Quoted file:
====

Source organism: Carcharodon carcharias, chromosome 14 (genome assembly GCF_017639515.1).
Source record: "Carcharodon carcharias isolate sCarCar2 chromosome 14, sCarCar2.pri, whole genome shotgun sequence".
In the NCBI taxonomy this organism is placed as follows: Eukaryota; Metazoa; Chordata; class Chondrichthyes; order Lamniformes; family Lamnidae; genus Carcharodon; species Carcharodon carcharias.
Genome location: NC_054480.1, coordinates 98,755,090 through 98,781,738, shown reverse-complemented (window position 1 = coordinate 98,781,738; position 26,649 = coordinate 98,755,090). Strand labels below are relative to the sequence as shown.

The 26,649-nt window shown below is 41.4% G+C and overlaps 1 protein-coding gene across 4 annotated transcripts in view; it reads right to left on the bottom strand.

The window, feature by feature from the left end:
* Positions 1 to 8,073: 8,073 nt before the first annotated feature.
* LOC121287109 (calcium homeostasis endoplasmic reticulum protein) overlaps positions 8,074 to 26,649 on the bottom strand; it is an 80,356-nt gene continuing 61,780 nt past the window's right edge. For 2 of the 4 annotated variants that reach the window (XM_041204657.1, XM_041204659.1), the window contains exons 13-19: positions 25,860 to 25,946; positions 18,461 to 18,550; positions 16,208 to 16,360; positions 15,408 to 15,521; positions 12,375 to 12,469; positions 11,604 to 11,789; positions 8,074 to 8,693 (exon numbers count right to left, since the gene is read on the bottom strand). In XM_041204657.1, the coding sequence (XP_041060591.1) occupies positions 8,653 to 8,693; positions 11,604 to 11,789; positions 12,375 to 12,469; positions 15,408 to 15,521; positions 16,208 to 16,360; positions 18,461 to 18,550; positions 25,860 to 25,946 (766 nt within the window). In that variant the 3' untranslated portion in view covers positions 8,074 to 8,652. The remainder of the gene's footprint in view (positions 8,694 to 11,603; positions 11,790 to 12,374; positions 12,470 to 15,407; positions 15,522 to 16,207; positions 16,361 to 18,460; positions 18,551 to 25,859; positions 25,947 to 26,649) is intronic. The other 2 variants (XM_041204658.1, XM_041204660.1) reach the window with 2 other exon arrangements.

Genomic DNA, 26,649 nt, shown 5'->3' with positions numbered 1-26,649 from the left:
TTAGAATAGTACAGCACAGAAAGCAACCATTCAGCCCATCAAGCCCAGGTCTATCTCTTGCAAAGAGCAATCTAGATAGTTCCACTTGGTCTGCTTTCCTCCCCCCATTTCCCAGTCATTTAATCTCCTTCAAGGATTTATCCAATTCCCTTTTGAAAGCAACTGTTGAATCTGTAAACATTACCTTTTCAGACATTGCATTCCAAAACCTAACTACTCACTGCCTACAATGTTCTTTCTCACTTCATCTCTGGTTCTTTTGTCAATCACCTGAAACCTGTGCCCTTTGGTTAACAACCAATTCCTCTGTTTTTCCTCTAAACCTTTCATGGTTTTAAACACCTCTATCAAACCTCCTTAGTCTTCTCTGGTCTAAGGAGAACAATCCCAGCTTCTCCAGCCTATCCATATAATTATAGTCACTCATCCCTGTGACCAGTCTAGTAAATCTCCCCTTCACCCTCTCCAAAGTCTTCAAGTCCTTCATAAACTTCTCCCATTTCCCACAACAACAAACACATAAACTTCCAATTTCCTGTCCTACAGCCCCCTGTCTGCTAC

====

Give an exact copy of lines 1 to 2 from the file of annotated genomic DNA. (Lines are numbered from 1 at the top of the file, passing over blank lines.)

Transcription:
Source organism: Carcharodon carcharias, chromosome 14 (genome assembly GCF_017639515.1).
Source record: "Carcharodon carcharias isolate sCarCar2 chromosome 14, sCarCar2.pri, whole genome shotgun sequence".